An entire body of philosophy according to the principles of the famous Renate Des Cartes in three books, (I) the institution ... (II) the history of nature ... (III) a dissertation of the want of sense and knowledge in brute animals ... / written originally in Latin by the learned Anthony Le Grand ; now carefully translated from the last corrections, alterations, and large additions of the author, never yet published ... by Richard Blome.

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An entire body of philosophy according to the principles of the famous Renate Des Cartes in three books, (I) the institution ... (II) the history of nature ... (III) a dissertation of the want of sense and knowledge in brute animals ... / written originally in Latin by the learned Anthony Le Grand ; now carefully translated from the last corrections, alterations, and large additions of the author, never yet published ... by Richard Blome.
Le Grand, Antoine, d. 1699.
London :: Printed by Samuel Roycroft, and sold by the undertaker Richard Blome [and 10 others],

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Descartes, René, 1596-1650.
Philosophy -- Early works to 1800.
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"An entire body of philosophy according to the principles of the famous Renate Des Cartes in three books, (I) the institution ... (II) the history of nature ... (III) a dissertation of the want of sense and knowledge in brute animals ... / written originally in Latin by the learned Anthony Le Grand ; now carefully translated from the last corrections, alterations, and large additions of the author, never yet published ... by Richard Blome." In the digital collection Early English Books Online. University of Michigan Library Digital Collections. Accessed June 25, 2024.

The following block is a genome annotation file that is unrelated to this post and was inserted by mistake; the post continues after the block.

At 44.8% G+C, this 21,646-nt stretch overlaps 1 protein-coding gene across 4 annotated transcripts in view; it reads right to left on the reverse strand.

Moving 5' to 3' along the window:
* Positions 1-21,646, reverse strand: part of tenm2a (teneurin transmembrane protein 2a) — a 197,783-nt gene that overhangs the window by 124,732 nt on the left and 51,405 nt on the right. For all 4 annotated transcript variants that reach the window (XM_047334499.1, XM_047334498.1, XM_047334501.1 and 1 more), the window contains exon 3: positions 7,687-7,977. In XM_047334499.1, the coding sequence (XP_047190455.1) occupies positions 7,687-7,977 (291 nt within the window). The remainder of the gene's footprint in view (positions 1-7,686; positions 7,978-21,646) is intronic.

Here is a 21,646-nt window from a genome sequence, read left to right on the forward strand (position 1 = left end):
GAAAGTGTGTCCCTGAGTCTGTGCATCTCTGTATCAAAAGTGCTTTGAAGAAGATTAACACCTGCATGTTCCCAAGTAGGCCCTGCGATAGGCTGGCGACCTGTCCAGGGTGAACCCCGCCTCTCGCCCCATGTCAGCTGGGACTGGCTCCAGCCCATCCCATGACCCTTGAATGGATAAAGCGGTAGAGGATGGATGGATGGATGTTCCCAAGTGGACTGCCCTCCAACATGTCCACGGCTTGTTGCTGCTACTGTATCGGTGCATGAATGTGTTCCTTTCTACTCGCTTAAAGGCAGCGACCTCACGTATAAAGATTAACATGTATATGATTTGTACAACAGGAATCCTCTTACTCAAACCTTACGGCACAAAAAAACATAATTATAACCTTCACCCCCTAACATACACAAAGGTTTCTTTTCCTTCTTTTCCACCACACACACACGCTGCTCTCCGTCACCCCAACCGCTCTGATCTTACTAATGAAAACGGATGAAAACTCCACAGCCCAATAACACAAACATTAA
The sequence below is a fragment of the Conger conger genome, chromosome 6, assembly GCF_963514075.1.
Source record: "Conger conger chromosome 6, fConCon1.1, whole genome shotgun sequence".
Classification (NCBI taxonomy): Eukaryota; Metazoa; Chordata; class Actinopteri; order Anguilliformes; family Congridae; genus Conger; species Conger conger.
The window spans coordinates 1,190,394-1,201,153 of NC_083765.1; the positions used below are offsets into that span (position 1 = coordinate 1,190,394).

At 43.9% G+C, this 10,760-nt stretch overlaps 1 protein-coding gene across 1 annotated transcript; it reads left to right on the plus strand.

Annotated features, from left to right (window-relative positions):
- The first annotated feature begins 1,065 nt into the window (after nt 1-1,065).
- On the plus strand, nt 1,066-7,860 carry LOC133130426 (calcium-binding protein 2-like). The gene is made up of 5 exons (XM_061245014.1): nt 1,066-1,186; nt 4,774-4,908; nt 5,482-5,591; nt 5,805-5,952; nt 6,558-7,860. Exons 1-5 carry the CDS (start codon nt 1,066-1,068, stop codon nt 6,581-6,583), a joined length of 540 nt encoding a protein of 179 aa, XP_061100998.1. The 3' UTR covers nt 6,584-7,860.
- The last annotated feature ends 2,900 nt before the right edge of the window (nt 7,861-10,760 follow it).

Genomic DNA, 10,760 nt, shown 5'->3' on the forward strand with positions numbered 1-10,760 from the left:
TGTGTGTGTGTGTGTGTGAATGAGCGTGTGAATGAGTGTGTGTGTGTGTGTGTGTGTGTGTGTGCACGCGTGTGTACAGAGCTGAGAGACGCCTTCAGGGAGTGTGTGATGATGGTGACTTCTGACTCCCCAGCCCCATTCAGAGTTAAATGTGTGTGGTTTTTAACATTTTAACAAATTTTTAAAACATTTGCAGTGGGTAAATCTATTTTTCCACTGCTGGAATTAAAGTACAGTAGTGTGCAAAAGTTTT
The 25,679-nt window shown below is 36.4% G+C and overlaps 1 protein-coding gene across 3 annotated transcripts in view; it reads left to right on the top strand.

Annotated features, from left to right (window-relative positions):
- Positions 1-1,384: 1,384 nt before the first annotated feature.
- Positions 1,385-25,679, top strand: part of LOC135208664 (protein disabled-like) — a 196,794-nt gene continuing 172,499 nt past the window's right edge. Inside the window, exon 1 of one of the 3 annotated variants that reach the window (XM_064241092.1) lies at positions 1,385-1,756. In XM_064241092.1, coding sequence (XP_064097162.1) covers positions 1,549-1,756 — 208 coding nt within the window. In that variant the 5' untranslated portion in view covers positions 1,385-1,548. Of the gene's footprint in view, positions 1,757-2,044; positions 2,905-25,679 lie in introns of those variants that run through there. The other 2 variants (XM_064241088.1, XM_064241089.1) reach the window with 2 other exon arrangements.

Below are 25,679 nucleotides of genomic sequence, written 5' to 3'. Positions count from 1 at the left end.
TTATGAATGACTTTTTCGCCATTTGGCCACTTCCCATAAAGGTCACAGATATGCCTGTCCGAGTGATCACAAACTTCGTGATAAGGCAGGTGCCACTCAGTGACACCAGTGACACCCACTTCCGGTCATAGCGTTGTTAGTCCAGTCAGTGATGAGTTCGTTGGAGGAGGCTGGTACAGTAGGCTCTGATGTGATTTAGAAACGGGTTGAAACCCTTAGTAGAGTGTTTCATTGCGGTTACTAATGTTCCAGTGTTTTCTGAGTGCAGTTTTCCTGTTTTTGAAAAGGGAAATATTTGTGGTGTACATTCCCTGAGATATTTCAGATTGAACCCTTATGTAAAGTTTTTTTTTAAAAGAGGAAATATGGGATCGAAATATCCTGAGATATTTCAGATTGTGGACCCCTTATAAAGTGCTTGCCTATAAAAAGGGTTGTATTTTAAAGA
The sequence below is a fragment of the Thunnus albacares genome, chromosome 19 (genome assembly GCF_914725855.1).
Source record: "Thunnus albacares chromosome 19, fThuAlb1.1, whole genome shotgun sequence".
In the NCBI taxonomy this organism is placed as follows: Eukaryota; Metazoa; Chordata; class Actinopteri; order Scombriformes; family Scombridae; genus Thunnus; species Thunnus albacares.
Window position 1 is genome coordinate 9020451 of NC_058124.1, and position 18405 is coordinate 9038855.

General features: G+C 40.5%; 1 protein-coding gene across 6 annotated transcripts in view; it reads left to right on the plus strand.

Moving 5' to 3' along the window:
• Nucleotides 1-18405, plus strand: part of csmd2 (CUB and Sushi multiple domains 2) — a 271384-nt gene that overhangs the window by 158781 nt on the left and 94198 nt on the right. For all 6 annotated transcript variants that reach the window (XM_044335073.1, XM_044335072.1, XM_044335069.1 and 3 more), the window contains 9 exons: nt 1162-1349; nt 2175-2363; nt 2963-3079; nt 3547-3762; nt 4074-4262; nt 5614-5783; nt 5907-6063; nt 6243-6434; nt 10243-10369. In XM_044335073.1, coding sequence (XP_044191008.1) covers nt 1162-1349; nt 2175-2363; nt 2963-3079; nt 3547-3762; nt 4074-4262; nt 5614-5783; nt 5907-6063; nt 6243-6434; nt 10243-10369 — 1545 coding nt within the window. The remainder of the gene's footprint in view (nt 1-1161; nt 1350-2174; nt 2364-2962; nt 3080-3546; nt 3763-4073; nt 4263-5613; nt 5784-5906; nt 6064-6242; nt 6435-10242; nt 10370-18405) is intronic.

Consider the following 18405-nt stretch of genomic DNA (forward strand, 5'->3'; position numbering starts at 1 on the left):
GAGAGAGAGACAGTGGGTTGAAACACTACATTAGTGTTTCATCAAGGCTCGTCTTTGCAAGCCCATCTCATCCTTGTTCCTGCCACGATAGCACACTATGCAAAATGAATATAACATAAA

CHAP. I. Of the Nature of Human Mind, and that it is more Evidently perceived than Bedy.

I. That too much Cre∣dit is not to be given to our fal∣lacious Senses. SINCE we have often been deceived by our Senses, and the Images of things have been impos'd upon us, which diffe∣red from the Objects whence they pro∣ceeded, or whence we imagined they proceeded; and since in our Dreams we have seem'd to behold some things, which never∣theless were far enough off from us; and to hear things which in no wise smote the Organs of our Hearing: We have hereupon sufficient Cause to suspect that Corporeal things are not always such as we apprehend them to be, and consequently that we have sufficient reason to doubt of their Existence, forasmuch as Natural Reason dictates to us, that we are not to trust those things which have at some time or other deceiv'd us. Where∣fore we may doubt whether there be a Heaven, Sun, or Stars; whether those Bodies which are about us are real; whether we have Body, Feet, or Arms, in regard we have oftentimes in our Dreams seem'd to make use of them, whenas at the same time, deep Sleep hath bound us fast, and rendred us immoveable.

II. The Exi∣stence of Human Mind is in∣ferr'd from hence, That we are. But though we may doubt of the verity of Cor∣poreal Things, yet we cannot doubt but that we have an Existence, so long as it is certain we doubt; for it is impossible that any one should doubt or think, and at the same time not be. Whence this Proposition, I think therefore I am, is the first certain Conclusion we can possibly make, when we muster up our thoughts in Order; whence it is inferred, that our Mind is more known to us than our Body, in regard whatever doubt we make of other things, we cannot but Be so long as we Doubt.